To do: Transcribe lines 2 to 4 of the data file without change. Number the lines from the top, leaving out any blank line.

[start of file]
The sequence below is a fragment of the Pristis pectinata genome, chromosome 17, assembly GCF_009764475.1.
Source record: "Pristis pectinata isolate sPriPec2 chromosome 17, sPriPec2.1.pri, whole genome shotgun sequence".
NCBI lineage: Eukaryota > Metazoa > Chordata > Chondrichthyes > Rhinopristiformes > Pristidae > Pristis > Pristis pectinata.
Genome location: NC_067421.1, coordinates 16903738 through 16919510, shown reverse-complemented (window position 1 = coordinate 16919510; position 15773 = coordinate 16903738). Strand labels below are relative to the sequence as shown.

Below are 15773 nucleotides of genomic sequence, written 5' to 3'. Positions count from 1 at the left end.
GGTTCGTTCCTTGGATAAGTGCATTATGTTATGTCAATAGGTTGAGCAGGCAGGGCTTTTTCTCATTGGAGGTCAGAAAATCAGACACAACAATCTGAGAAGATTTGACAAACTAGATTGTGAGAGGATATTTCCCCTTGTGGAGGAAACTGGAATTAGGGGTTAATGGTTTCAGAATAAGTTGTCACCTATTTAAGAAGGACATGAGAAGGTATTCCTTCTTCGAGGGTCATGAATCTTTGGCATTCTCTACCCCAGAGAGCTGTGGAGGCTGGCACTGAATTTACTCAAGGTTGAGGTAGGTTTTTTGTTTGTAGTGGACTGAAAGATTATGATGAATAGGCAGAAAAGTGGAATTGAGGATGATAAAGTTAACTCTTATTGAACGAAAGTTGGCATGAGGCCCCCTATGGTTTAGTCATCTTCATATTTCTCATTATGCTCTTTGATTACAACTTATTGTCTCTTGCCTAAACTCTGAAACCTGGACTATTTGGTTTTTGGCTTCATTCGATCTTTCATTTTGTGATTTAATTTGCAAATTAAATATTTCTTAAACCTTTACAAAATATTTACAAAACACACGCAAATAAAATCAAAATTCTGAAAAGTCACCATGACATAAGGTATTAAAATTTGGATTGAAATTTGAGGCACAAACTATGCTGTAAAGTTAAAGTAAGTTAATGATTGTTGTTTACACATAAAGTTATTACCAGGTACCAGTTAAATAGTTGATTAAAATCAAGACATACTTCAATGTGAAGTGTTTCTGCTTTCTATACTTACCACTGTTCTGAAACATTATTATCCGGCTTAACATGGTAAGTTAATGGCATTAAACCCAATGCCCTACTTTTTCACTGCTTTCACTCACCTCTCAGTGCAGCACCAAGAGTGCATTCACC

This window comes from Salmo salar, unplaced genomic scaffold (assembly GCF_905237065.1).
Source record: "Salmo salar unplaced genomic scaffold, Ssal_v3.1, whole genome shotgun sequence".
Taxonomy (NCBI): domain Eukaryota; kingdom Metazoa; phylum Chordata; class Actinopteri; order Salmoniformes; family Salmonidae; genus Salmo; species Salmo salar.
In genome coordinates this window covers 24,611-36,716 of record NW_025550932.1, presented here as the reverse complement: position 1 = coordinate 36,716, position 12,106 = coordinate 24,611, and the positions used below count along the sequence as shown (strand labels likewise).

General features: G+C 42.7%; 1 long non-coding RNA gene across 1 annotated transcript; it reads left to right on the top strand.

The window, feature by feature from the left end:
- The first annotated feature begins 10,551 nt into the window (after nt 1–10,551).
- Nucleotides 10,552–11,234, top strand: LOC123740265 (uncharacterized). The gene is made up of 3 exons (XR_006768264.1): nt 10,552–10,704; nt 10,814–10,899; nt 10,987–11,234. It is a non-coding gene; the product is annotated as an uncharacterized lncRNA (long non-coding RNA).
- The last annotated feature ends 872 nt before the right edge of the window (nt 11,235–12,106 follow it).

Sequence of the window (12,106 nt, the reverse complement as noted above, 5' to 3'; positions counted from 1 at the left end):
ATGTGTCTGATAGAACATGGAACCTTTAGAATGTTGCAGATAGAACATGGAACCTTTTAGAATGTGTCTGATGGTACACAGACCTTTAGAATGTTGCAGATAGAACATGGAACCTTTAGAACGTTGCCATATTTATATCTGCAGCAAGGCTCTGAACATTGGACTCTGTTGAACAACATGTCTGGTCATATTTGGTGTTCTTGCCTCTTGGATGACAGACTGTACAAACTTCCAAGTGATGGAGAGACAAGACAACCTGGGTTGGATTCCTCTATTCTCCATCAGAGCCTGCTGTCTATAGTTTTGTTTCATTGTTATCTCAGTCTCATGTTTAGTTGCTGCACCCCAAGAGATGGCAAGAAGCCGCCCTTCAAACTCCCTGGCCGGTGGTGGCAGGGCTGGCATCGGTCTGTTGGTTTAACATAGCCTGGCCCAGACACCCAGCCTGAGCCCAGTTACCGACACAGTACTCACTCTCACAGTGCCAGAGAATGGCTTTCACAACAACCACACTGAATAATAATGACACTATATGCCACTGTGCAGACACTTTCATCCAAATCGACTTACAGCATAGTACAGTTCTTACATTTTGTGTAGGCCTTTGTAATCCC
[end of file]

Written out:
Source record: "Pristis pectinata isolate sPriPec2 chromosome 17, sPriPec2.1.pri, whole genome shotgun sequence".
NCBI lineage: Eukaryota > Metazoa > Chordata > Chondrichthyes > Rhinopristiformes > Pristidae > Pristis > Pristis pectinata.
Genome location: NC_067421.1, coordinates 16903738 through 16919510, shown reverse-complemented (window position 1 = coordinate 16919510; position 15773 = coordinate 16903738). Strand labels below are relative to the sequence as shown.